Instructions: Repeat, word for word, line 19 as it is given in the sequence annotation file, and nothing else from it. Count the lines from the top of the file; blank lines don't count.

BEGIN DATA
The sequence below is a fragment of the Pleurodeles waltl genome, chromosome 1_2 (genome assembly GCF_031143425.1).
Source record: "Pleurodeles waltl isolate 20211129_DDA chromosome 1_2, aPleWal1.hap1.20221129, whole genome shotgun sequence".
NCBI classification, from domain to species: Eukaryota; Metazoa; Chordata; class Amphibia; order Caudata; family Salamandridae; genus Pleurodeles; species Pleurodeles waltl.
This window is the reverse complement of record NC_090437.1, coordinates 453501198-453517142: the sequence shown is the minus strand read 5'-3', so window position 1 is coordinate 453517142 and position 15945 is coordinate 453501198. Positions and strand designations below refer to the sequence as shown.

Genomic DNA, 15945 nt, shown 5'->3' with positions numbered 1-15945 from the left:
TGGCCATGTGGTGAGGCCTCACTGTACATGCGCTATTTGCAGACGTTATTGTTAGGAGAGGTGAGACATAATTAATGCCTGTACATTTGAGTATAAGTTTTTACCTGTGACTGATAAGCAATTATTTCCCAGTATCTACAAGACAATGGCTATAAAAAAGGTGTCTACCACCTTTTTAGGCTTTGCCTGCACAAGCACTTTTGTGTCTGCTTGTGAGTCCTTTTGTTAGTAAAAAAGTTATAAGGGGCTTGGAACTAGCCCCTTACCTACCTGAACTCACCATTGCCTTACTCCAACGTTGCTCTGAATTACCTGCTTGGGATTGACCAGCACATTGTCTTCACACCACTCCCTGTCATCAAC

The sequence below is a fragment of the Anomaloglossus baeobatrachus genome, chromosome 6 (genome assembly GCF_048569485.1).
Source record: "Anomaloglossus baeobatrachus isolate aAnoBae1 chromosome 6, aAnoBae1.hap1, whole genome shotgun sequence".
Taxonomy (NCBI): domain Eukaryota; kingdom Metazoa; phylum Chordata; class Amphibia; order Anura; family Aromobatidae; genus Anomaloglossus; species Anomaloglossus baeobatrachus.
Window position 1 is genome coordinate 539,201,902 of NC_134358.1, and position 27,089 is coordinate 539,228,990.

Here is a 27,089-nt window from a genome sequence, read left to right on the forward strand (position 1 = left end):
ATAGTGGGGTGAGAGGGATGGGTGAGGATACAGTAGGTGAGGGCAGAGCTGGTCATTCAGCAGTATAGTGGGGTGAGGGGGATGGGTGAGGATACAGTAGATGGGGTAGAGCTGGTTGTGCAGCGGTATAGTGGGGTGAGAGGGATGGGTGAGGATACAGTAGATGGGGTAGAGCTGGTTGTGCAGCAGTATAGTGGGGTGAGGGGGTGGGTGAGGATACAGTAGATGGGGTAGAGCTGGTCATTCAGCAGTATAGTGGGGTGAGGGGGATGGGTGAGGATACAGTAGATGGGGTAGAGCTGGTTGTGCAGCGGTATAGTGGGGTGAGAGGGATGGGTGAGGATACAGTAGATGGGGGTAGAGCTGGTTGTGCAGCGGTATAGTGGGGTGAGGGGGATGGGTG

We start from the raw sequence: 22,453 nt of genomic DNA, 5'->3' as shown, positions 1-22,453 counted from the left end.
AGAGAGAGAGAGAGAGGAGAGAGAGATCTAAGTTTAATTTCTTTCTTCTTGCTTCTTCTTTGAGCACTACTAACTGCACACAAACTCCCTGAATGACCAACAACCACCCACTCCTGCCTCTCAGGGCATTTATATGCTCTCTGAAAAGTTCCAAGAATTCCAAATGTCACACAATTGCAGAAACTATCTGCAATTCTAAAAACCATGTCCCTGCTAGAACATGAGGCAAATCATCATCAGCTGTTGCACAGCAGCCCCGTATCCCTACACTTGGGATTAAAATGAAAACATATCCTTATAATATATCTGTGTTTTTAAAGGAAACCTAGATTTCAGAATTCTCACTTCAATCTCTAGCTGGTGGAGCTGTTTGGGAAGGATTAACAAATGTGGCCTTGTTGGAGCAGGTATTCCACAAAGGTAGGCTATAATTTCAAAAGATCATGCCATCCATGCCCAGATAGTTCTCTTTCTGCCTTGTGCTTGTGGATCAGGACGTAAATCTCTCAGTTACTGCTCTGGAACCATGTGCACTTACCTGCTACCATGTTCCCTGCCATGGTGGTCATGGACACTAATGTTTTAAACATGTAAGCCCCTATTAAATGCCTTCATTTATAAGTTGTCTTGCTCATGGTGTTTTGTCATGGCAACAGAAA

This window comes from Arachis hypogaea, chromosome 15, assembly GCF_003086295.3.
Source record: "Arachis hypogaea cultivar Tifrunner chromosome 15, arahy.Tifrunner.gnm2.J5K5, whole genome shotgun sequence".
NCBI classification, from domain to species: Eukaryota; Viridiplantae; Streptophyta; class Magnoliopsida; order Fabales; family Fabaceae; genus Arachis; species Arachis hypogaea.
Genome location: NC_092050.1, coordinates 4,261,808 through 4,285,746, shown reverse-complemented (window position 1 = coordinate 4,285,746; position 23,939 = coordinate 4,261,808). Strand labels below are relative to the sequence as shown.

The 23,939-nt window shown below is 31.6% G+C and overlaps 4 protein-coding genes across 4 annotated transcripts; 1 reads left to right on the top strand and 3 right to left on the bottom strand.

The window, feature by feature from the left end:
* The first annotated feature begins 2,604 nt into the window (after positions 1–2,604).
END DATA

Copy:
The 23,939-nt window shown below is 31.6% G+C and overlaps 4 protein-coding genes across 4 annotated transcripts; 1 reads left to right on the top strand and 3 right to left on the bottom strand.